Prentice: But the point about it is there’s a long tradition of being pseudonymous on the ‘net. That goes back thirty years…

Espiner: Ok, can I put a hypothetical to you. Someone comes to you with information which is hugely damaging to the National Party, and it’s four weeks before an election, around about where we are now, and what do you do, do you put it on a website?

Prentice: Ah, a lot of the time what we’ll do is just simply forward it to a journo.

A lot of the time?

Prentice: We’re not there to make news, we’re there to write opinion.

Espiner: All right, thank you very much for explaining that and for joining us, we really appreciate your time. That’s Lynn Prentice from the left wing blog site The Standard.

Some may not be interested in making news, but there is a lot of discussion at times about wanting to make news and to be noticed by mainstream media.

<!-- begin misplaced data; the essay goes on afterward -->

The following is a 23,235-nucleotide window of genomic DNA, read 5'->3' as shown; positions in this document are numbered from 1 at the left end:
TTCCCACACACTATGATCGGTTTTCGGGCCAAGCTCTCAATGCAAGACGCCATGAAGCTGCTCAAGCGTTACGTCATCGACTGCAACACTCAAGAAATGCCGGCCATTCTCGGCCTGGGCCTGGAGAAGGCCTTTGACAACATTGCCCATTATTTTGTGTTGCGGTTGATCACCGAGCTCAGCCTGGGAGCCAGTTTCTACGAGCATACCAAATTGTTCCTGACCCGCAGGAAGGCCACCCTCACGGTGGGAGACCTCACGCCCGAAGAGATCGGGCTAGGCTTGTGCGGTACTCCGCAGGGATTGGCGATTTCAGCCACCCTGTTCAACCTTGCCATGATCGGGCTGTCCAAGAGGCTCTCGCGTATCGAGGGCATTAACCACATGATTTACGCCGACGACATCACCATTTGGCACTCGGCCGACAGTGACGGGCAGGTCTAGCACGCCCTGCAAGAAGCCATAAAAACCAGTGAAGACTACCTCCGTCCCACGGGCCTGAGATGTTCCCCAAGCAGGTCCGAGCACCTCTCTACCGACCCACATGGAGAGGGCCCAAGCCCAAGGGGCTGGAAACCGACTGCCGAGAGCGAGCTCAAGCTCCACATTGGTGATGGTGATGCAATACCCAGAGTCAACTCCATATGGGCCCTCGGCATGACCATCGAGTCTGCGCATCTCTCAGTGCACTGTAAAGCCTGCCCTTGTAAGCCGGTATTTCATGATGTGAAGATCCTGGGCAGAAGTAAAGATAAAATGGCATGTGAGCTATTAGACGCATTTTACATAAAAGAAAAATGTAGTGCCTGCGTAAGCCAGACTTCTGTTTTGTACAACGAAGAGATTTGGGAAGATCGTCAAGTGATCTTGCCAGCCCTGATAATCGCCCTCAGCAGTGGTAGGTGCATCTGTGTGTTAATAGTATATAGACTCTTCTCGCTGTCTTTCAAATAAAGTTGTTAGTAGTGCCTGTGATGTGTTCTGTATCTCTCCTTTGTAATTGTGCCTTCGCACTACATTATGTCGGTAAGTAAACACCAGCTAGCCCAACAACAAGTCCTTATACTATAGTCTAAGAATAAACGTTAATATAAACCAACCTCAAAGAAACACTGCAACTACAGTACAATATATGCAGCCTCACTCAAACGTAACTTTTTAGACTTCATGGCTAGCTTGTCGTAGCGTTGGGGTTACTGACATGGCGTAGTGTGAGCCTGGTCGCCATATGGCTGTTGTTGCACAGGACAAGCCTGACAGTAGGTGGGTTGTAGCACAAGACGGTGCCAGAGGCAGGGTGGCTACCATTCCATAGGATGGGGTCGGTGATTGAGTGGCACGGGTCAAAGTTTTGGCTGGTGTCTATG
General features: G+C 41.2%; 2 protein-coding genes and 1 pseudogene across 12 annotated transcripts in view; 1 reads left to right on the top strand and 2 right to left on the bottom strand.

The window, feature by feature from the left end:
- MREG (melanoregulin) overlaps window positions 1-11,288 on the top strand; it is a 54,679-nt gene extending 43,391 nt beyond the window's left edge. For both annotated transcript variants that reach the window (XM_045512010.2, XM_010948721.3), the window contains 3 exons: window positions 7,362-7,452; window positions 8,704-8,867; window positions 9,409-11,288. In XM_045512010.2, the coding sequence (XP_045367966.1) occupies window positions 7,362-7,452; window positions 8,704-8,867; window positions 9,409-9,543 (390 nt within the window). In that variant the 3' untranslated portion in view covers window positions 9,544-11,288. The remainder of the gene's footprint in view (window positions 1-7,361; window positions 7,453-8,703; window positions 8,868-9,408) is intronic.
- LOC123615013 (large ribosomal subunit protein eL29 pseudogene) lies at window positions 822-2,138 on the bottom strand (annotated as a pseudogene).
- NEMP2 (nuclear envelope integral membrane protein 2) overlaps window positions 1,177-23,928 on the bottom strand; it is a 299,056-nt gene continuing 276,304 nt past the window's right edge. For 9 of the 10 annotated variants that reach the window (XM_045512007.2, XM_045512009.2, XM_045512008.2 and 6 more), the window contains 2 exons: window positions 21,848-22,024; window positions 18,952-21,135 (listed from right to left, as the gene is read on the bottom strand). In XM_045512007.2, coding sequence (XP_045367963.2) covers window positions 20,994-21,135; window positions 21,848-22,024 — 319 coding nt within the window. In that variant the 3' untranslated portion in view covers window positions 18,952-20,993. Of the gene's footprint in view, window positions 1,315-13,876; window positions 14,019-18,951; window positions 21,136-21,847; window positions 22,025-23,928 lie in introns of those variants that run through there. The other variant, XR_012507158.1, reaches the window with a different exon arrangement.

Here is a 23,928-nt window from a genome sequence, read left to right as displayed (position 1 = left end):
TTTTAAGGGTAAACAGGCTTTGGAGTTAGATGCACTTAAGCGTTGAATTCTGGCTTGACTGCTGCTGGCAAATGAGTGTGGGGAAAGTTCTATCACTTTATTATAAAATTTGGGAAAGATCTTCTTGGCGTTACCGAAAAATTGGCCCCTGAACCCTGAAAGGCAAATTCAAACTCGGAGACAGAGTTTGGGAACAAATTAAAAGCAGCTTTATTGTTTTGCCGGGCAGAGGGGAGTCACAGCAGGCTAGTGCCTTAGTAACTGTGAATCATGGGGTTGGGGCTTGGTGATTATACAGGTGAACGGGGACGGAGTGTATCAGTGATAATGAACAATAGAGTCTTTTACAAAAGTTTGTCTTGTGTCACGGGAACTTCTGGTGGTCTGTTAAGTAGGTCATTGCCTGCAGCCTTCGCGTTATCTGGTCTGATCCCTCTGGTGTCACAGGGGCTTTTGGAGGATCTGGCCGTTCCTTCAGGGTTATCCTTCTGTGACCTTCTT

I think it’s fair enough that some people choose to use pseudonyms online. I don’t and being known makes me more of a target for personal abuse. I understand that some prefer to avoid that.

But using a pseudonym does alter perceptions of what is written, not knowing if it is just an ordinary unaffiliated person or David Cunliffe’s offsider.

Lynn hates getting advice (he bans people for it) but I’ll give him and Standard authors some – it would help if you had an ‘authors’ page (or add to ‘About’) with named authors with brief backgrounds plus authors with pseudonyms with brief descriptions of their disclosed background. It does make a difference if you know you’re talking to an active party member or a non-aligned individual.

The problem with avoiding saying anything about authors (apart from in comments scattered through the blog) is that it makes it much more likely people will speculate. If an author is hard out promoting a party but their background is unknown many people will presume they are working with or for the party.

They way things are at the moment there is doubt and there is mixed messages that are far from convincing.